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WHAT IS PRESSURE COMPRESSION AND HOW TO USE IT IN PHOTO
Have you ever heard someone say that a telephoto lens “compresses” the background or “smoothes” the image? We will understand what is meant. The perceived distance between the subject and…

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WHAT IS PRESSURE COMPRESSION AND HOW TO USE IT IN PHOTO

Have you ever heard someone say that a telephoto lens “compresses” the background or “smoothes” the image? We will understand what is meant.

The perceived distance between the subject and the rest of the scene depends on two things: the location of the photographer relative to his subject and the focal length of the lens. We will discuss this type of perspective distortion and how it can be used to create interesting photos.

What is not a compression perspective

Photographers say that pictures taken with a telephoto lens will have a shorter distance from the object to the background than pictures taken with a wide-angle lens. But this is not entirely true. If you take two photos from the same place, one with a wide-angle lens and the other with a telephoto lens, both pictures will have the same perceived distance from front to back — this is because the perspective has not changed. Now trim the image taken with the wide-angle lens to the same field of view as the telephoto shot. And yes, the quality will be terrible, but this is not the main thing. But it is necessary that the framing of both pictures looked identical.

Look at these two images. The first photo was taken with a focal length of 24 mm, and the second with a focal length of 70 mm. Both shots were taken from the same place, using a tripod, and the photographer focused on the bridge in the center of the frame.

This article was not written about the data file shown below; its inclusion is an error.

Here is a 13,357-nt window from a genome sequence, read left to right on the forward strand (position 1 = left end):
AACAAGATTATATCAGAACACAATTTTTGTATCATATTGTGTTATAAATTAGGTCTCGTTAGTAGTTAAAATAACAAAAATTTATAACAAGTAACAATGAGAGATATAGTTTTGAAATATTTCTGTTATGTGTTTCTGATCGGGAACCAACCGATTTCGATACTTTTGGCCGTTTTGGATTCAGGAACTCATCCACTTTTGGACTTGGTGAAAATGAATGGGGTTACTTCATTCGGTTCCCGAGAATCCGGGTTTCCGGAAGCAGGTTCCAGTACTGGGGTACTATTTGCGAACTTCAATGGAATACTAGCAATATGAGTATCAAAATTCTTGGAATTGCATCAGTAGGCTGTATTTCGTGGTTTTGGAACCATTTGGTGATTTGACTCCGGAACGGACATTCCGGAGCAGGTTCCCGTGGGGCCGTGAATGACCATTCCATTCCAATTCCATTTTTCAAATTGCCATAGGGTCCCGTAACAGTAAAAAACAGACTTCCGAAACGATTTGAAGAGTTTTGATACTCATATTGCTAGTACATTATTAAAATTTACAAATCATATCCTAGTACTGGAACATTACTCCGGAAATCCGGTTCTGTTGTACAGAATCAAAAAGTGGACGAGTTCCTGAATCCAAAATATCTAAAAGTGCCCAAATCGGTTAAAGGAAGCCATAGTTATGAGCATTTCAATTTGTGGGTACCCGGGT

Now we frame a wide frame so that the composition is the same as that of the photograph taken with a telephoto lens. In order to compare the pictures, it was necessary to increase the crop by about 285%, which is usually not recommended. Pay attention to the frame after cropping looked the same as a picture taken at 70 mm.

In the picture, the bridge is not distorted and the railing of the fishing pier on the right side of the frame is in the same place. In other words, when using a longer focal length, there was no distortion or “compression.”

The only difference is in the depth of field. In the photo taken at 70 mm, the foreground is not so sharp. A certain depth of field depends not only on the opening of the aperture, but also on the focal length, the distance from the camera to the object and the size of the sensor (matrix). But this is a topic for another article.

It is important to understand that in the example above, the distance from the camera to the object has not changed. As a result, the proportions in the image have not changed. If the photographer does not move, then the effect that the telephoto lens gives is exactly the same as cropping, but without loss of detail and sharpness.

Compression perspective occurs when you take a picture with a telephoto lens, but this is not due to the lens or its focal length. The reason is that we try to stay away from subjects when using a long-focus lens. This combination of a long-focus lens and the distance from the camera to the object gives the viewer the impression that distant objects are larger than they really are. As a result, the background seems to come close to the object.

The opposite effect occurs when using a wide-angle lens. When using a wide-angle lens, the photographer tries to stand much closer to the subjects compared to a telephoto lens. Because of this, close objects will look proportionally larger than distant objects. As a result, the background elements become much smaller and appear farther.

Below are two examples. The first shot used a long-focus lens. Note the illusion that the freighter is next to a flock of birds. In fact, between them there was a distance of about a kilometer.

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